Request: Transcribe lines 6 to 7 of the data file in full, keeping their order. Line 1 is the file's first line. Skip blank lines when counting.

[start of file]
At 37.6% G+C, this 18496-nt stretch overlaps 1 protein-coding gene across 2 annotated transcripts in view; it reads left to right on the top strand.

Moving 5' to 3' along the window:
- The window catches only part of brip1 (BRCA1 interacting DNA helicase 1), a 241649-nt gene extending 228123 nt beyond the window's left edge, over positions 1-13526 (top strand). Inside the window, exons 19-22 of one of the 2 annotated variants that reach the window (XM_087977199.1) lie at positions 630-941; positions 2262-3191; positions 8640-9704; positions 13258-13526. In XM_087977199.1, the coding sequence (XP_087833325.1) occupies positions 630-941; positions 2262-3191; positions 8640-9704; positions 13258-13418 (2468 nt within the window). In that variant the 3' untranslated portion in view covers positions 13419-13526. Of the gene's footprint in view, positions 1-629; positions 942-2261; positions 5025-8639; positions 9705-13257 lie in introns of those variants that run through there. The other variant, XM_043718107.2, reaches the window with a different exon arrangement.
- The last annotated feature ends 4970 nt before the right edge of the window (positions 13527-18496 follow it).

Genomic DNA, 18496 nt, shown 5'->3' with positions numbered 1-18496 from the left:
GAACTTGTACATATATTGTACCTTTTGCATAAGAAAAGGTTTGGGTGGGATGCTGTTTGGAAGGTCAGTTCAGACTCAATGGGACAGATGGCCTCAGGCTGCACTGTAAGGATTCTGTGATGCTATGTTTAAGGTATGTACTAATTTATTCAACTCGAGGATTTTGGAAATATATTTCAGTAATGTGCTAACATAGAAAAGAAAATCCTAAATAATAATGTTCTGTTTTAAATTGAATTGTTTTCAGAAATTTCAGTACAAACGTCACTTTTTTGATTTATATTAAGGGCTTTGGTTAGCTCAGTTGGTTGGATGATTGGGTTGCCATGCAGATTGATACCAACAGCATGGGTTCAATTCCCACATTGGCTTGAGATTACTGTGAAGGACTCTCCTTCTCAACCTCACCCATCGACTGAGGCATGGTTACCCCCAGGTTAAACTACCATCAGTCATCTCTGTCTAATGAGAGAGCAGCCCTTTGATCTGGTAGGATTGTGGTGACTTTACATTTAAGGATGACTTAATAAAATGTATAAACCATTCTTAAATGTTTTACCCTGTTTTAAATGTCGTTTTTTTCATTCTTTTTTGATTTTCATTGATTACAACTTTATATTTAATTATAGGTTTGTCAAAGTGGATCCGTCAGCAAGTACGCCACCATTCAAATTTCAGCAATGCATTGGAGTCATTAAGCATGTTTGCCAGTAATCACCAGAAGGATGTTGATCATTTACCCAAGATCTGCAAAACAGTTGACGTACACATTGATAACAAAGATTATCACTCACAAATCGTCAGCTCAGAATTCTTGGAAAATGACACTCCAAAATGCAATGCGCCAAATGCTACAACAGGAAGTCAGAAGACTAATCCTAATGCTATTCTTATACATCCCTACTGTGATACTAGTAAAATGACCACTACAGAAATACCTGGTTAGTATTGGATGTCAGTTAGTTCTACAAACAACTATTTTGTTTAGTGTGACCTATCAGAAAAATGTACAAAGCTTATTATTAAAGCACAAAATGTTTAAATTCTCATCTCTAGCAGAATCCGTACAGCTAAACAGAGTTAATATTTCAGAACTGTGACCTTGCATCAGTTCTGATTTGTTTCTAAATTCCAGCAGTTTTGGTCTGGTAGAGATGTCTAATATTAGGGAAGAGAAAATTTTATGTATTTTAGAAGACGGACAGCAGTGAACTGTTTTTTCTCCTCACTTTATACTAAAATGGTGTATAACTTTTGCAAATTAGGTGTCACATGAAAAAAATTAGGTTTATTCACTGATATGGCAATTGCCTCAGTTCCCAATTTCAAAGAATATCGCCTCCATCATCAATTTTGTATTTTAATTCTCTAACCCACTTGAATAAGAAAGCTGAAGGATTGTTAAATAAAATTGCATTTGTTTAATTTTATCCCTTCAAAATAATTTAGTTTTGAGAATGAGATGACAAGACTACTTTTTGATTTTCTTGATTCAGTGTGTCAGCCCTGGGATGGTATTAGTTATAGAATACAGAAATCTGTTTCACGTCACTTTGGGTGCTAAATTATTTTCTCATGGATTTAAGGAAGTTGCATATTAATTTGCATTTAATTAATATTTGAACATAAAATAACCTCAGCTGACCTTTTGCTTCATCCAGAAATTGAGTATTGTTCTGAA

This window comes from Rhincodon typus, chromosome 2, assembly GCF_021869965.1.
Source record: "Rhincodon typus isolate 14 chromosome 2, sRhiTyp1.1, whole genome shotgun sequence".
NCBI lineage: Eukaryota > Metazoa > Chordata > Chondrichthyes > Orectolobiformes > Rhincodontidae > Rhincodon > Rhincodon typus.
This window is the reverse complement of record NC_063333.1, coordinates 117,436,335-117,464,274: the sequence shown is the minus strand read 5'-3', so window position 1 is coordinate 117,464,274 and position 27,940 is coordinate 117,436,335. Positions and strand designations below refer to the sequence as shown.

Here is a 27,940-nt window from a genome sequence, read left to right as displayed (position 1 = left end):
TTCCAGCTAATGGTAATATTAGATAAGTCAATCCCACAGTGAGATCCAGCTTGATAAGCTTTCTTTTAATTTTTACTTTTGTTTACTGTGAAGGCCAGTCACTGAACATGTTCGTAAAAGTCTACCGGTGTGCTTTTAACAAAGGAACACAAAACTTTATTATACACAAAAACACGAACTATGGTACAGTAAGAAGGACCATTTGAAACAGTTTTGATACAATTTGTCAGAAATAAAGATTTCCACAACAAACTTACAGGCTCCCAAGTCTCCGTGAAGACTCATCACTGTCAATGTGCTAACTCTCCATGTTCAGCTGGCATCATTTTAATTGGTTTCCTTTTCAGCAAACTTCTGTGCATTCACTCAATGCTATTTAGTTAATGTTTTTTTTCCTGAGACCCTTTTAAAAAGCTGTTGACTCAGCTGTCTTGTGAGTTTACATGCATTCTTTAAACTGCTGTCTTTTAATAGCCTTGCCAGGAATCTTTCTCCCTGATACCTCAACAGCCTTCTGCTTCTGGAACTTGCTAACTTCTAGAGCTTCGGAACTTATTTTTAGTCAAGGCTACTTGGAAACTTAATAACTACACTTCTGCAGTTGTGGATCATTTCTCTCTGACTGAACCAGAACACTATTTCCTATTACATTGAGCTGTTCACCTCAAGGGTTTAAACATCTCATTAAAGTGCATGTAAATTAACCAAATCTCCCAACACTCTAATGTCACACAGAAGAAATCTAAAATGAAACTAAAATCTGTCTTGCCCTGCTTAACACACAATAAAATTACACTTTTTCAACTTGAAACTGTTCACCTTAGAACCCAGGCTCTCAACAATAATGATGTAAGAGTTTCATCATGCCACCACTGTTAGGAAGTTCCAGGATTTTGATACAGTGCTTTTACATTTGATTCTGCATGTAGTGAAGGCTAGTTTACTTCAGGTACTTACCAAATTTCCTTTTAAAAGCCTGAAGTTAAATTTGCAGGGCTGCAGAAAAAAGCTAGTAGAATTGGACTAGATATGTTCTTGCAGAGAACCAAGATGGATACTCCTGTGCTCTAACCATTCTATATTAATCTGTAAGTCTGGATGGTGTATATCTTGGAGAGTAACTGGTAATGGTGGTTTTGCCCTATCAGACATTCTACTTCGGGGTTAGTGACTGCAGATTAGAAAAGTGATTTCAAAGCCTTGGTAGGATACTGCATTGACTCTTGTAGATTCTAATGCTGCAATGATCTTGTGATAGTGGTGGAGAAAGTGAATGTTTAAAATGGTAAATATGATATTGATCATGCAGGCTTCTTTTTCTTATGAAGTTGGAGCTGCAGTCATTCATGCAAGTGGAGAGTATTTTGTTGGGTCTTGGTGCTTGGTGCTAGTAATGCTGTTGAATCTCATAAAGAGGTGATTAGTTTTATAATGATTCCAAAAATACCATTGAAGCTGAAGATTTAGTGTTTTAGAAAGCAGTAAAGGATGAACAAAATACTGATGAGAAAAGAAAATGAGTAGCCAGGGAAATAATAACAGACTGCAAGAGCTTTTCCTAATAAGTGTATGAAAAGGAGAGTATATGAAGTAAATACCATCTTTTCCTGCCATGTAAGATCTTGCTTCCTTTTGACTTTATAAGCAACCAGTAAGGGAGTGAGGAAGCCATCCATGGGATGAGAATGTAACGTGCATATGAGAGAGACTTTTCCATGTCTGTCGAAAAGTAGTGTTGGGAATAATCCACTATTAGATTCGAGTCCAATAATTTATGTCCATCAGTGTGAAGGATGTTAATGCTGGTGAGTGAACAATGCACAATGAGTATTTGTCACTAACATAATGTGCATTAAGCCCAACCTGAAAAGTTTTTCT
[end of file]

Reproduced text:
GAACTTGTACATATATTGTACCTTTTGCATAAGAAAAGGTTTGGGTGGGATGCTGTTTGGAAGGTCAGTTCAGACTCAATGGGACAGATGGCCTCAGGCTGCACTGTAAGGATTCTGTGATGCTATGTTTAAGGTATGTACTAATTTATTCAACTCGAGGATTTTGGAAATATATTTCAGTAATGTGCTAACATAGAAAAGAAAATCCTAAATAATAATGTTCTGTTTTAAATTGAATTGTTTTCAGAAATTTCAGTACAAACGTCACTTTTTTGATTTATATTAAGGGCTTTGGTTAGCTCAGTTGGTTGGATGATTGGGTTGCCATGCAGATTGATACCAACAGCATGGGTTCAATTCCCACATTGGCTTGAGATTACTGTGAAGGACTCTCCTTCTCAACCTCACCCATCGACTGAGGCATGGTTACCCCCAGGTTAAACTACCATCAGTCATCTCTGTCTAATGAGAGAGCAGCCCTTTGATCTGGTAGGATTGTGGTGACTTTACATTTAAGGATGACTTAATAAAATGTATAAACCATTCTTAAATGTTTTACCCTGTTTTAAATGTCGTTTTTTTCATTCTTTTTTGATTTTCATTGATTACAACTTTATATTTAATTATAGGTTTGTCAAAGTGGATCCGTCAGCAAGTACGCCACCATTCAAATTTCAGCAATGCATTGGAGTCATTAAGCATGTTTGCCAGTAATCACCAGAAGGATGTTGATCATTTACCCAAGATCTGCAAAACAGTTGACGTACACATTGATAACAAAGATTATCACTCACAAATCGTCAGCTCAGAATTCTTGGAAAATGACACTCCAAAATGCAATGCGCCAAATGCTACAACAGGAAGTCAGAAGACTAATCCTAATGCTATTCTTATACATCCCTACTGTGATACTAGTAAAATGACCACTACAGAAATACCTGGTTAGTATTGGATGTCAGTTAGTTCTACAAACAACTATTTTGTTTAGTGTGACCTATCAGAAAAATGTACAAAGCTTATTATTAAAGCACAAAATGTTTAAATTCTCATCTCTAGCAGAATCCGTACAGCTAAACAGAGTTAATATTTCAGAACTGTGACCTTGCATCAGTTCTGATTTGTTTCTAAATTCCAGCAGTTTTGGTCTGGTAGAGATGTCTAATATTAGGGAAGAGAAAATTTTATGTATTTTAGAAGACGGACAGCAGTGAACTGTTTTTTCTCCTCACTTTATACTAAAATGGTGTATAACTTTTGCAAATTAGGTGTCACATGAAAAAAATTAGGTTTATTCACTGATATGGCAATTGCCTCAGTTCCCAATTTCAAAGAATATCGCCTCCATCATCAATTTTGTATTTTAATTCTCTAACCCACTTGAATAAGAAAGCTGAAGGATTGTTAAATAAAATTGCATTTGTTTAATTTTATCCCTTCAAAATAATTTAGTTTTGAGAATGAGATGACAAGACTACTTTTTGATTTTCTTGATTCAGTGTGTCAGCCCTGGGATGGTATTAGTTATAGAATACAGAAATCTGTTTCACGTCACTTTGGGTGCTAAATTATTTTCTCATGGATTTAAGGAAGTTGCATATTAATTTGCATTTAATTAATATTTGAACATAAAATAACCTCAGCTGACCTTTTGCTTCATCCAGAAATTGAGTATTGTTCTGAA

This window comes from Rhincodon typus, chromosome 2, assembly GCF_021869965.1.